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Forum topic by CudaDude posted 04-10-2015 05:45 PM 831 views 0 times favorited 12 replies Add to Favorites Watch
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CudaDude

176 posts in 1772 days


04-10-2015 05:45 PM

Would like to get some input please.
8 years ago I purchased a Milwaukee Magnum 1/2 drill and I could count on both hands the times I’ve used it. Well last night bored a couple 1 1/4” holes in a 2×4 and was drilling 4 pocket holes when, on hole #2 the drill throws sparks and starts smoking and now has no power. Prior to this I used it a few times to mix a 5 gal bucket of paint and drill a few holes.
I emailed Milwaukee because I think a tool that’s supposed to be of that quality would hold up better than that. Here’s their response-

Gary, Thank you for contacting us about our product and we apologize for any problems you may be experiencing from your drill. In response to your e-mail below; This drill was manufactured in 2006, pushing 8 years and beyond our warranty perimeters and from what you are explaining we would not recommend running this tool to prevent any further damage.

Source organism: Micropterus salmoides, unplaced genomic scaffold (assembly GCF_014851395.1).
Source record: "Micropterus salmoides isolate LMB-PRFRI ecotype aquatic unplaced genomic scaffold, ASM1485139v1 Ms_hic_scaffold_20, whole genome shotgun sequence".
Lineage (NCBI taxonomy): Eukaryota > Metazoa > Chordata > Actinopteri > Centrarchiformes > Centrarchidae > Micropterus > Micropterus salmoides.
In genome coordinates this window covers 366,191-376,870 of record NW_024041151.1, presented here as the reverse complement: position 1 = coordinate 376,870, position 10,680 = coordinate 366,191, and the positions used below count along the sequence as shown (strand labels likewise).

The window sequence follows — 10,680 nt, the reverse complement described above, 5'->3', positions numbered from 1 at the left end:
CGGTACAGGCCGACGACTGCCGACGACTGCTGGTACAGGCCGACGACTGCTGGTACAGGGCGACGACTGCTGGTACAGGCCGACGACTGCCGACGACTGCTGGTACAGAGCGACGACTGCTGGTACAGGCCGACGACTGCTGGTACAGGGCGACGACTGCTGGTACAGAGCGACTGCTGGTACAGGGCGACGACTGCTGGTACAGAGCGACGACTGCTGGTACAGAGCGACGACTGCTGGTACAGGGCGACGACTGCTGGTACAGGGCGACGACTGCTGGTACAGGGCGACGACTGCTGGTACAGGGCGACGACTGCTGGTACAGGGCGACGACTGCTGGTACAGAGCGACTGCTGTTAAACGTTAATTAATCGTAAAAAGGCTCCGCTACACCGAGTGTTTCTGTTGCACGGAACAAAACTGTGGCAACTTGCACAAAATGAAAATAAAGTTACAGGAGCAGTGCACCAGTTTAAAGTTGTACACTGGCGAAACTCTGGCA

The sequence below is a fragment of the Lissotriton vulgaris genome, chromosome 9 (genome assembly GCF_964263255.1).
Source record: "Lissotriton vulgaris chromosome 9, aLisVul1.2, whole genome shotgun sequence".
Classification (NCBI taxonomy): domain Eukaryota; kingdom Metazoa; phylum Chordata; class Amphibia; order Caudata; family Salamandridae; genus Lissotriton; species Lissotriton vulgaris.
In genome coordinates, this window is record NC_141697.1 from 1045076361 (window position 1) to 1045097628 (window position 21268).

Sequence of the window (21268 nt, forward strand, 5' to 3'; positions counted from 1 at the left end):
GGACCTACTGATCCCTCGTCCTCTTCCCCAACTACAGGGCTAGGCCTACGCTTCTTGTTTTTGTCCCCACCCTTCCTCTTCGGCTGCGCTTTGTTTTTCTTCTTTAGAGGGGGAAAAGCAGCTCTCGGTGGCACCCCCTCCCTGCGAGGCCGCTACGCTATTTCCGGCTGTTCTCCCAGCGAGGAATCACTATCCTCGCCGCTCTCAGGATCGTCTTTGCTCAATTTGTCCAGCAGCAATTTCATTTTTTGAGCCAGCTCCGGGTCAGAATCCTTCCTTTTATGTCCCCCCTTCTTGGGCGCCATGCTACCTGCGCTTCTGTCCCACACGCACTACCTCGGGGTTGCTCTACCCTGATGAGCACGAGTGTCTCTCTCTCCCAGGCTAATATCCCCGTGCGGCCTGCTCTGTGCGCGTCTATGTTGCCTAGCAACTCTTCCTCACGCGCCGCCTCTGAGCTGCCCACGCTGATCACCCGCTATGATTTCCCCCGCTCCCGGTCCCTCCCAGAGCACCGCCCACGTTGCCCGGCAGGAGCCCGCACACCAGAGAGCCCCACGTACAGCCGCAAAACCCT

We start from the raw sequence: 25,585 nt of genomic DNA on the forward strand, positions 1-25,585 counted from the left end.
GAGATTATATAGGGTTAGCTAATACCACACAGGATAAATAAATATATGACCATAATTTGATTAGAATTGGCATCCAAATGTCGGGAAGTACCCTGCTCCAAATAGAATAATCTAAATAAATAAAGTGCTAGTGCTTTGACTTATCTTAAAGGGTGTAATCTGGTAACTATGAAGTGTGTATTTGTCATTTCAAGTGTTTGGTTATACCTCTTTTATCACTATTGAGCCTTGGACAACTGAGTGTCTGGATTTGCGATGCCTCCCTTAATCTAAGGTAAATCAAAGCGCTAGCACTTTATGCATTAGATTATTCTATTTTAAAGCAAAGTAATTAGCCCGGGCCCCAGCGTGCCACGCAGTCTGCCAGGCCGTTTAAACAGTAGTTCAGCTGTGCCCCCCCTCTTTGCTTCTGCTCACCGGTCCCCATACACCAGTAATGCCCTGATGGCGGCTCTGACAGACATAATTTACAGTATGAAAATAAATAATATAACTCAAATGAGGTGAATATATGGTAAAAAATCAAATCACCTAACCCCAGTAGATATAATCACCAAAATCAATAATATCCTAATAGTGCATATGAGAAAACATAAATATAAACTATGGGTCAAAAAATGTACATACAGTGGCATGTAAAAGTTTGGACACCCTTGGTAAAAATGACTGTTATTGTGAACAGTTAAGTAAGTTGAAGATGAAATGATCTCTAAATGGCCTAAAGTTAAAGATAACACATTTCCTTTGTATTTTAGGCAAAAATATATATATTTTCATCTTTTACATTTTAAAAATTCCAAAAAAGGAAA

Using this drill as a paint mixer has overloaded the tool causing stress to the motor burning it out. We would recommend sending it in for servicing to one of the Authorized Service Centers listed below. If we can be of any further service please let me know.

Rory Hatch – After-Sales Service — Technical Support

Serious??? Mixing paint a few times burned up the motor? I’ve mixed tile thinset mortar with a cheap 18v Ryobi that still works and this “Heavy Duty” drill burned up from mixing some latex? What’s your opinions? Does mixing paint with a drill overstress the motor?

-- Gary


12 replies so far

View SirIrb's profile

SirIrb

1239 posts in 695 days


#1 posted 04-10-2015 05:54 PM

I have done the same with my 3/8 Milwaukee and a battery op drill. Mainly mud. No problems.